Country profileNamibia, officially the Republic of Namibia, is a country in southern Africa whose western border is the Atlantic Ocean. It shares land borders with Zambia and Angola to the north, Botswana to the east and South Africa to the south and east. It gained independence from South Africa on 21 March 1990. Namibia is a member state of the United Nations (UN), the Southern African Development Community (SADC), the African Union (AU), and the Commonwealth of Nations. Namibia has a stable multi-party parliamentary democracy and enjoys high political, economic and social stability.

At – a – glance

Capital: Windhoek

President: Hage Geingob

Official Language: English, German

Population: 2.4 million (2013)

National Anthem: Namibia, Land of the Brave

Media & Freedom of Expression Landscape in Namibia

The Namibian constitution guarantees free speech, and Namibia’s media generally enjoy an open environment. Although Namibia’s population is fairly small, the country has a diverse choice of media; two TV stations, 19 radio stations (without counting community stations), 5 daily newspapers, several weeklies and special publications compete for the attention of the audience. Many private media outlets and websites are critical of the government. However, governments and political leaders usually issue harsh criticisms or even threats against independent press in response to such write ups. There are also a number of foreign media mostly South African operating in Namibia.

The broadcasting sector is dominated by the state-run Namibian Broadcasting Corporation (NBC), which offers a TV station as well as a “National Radio” in English and nine language services in locally spoken languages. According to reports, although the state-owned NBC is able to freely criticize government, there have been increased concerns about excessive government influence over program content and appointment of personnel.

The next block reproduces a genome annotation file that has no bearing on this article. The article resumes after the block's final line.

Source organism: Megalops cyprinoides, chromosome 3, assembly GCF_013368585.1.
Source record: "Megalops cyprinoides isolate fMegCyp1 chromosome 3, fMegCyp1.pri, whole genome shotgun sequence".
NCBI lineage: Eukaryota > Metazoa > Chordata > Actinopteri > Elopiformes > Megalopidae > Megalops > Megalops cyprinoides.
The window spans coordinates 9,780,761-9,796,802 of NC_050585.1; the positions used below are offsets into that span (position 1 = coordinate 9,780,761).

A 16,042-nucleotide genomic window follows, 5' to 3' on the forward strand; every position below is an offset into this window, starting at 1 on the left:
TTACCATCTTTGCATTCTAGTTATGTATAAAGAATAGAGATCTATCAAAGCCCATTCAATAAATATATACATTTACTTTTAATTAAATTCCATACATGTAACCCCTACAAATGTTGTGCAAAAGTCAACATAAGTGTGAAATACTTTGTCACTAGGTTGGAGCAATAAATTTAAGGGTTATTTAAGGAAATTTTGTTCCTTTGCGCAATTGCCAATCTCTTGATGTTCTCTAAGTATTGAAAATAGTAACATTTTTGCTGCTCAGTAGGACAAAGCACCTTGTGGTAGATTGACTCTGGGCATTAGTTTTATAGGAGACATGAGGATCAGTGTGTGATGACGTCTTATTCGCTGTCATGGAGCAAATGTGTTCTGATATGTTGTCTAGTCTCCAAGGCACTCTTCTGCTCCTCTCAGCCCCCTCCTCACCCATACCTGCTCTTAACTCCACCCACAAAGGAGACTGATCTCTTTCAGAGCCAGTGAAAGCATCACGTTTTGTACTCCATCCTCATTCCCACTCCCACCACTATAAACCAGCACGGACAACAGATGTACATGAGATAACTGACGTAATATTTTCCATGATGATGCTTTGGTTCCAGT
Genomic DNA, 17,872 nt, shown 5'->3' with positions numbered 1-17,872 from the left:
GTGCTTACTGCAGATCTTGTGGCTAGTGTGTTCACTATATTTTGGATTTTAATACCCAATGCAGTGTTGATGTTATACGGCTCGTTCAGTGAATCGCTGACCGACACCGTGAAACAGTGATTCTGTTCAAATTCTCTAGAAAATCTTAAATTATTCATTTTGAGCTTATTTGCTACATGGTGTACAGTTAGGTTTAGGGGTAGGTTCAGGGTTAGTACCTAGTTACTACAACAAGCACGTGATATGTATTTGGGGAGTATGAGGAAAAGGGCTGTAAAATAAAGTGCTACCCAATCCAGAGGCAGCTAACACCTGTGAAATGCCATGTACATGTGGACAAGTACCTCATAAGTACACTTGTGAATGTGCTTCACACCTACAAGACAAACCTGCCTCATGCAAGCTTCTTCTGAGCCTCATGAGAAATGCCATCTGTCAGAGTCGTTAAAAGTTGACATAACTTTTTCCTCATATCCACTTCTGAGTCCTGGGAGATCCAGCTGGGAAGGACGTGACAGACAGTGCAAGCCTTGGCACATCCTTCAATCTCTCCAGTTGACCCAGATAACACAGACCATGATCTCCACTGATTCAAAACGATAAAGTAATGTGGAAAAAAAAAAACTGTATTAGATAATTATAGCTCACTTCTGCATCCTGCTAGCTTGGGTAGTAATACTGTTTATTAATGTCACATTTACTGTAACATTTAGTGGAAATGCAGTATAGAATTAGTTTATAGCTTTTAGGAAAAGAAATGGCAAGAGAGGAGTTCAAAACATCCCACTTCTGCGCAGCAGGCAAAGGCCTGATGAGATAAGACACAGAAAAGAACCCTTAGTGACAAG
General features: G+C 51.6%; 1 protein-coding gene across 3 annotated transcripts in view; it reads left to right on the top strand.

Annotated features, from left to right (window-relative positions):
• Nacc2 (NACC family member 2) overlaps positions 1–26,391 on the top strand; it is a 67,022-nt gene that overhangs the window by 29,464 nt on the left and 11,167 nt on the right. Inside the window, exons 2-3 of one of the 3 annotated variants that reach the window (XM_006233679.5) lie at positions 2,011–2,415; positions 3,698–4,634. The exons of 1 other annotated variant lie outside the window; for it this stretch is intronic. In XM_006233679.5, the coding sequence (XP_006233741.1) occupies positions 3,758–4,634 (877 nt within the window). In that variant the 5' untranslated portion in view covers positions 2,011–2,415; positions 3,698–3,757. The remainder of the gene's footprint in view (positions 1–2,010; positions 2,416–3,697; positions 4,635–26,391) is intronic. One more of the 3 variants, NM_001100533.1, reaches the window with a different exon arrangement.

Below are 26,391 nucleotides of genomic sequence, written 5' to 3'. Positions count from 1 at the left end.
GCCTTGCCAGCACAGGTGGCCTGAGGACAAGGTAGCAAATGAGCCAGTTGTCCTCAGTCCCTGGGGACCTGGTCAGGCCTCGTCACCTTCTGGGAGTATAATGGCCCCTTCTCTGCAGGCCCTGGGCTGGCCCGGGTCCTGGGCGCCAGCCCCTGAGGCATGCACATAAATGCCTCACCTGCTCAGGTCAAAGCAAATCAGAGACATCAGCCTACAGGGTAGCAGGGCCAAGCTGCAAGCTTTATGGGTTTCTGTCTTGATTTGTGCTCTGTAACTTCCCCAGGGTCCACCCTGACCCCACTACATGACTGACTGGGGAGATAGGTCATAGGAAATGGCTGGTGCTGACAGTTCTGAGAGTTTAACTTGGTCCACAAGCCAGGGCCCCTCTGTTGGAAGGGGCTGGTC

In addition, there have been incidents of journalists and media personnel being intimidated and harassed by state officials. In 2014 for instance, a member of the ruling party forced his way into a radio station and verbally and physically attacked the producer on claims that the producer was a sympathizer of the opposition party.

Morever, freedom of expression is curtailed to some extent since 2009 Communications Act permits the Namibian government to monitor telephone calls, email, and internet usage without a warrant.

Media practitoners and journalists in Namibia are represented by the Namibian chapter of the Media Institute of Southern Africa (MISA) and the Editors’ Forum of Namibia. The media and Journalists are also members of the Commonwealth Journalists Association (CJA). Also, an independent media ombudsman, the Communications Regulatory Authority of Namibia (CRAN), was appointed in 2009 to prevent a state-controlled media council. And finally, there is the Journalists Association of Namibia (JAN) to which journalists are required to belong to.

For more information on the state of FoE in Namibia, kindly visit Freedom House.